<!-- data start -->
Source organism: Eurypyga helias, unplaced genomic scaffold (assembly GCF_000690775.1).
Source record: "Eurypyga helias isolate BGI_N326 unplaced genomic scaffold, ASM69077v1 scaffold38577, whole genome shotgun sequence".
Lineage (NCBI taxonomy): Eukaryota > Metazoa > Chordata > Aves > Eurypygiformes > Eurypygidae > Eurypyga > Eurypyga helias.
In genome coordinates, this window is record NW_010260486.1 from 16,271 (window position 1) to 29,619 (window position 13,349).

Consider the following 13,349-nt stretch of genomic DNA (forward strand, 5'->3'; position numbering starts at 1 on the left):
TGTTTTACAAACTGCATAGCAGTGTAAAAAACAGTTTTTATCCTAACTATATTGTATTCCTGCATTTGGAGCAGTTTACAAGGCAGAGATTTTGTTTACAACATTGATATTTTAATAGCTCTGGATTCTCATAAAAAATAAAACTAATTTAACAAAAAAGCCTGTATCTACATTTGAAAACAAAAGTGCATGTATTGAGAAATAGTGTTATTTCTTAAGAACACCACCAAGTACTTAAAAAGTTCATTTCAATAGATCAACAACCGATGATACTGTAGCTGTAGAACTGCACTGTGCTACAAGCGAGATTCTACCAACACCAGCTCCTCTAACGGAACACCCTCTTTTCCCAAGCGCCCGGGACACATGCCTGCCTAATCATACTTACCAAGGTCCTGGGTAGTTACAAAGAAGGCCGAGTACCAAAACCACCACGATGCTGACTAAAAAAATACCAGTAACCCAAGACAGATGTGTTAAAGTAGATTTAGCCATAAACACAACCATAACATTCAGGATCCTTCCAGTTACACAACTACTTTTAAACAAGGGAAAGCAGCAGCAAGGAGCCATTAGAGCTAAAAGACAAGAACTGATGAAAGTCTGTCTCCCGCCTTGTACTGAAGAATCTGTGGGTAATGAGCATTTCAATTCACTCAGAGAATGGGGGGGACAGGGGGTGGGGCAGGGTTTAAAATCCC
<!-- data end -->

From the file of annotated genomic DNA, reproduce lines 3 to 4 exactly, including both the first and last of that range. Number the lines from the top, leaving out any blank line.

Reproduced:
Lineage (NCBI taxonomy): Eukaryota > Metazoa > Chordata > Aves > Eurypygiformes > Eurypygidae > Eurypyga > Eurypyga helias.
In genome coordinates, this window is record NW_010260486.1 from 16,271 (window position 1) to 29,619 (window position 13,349).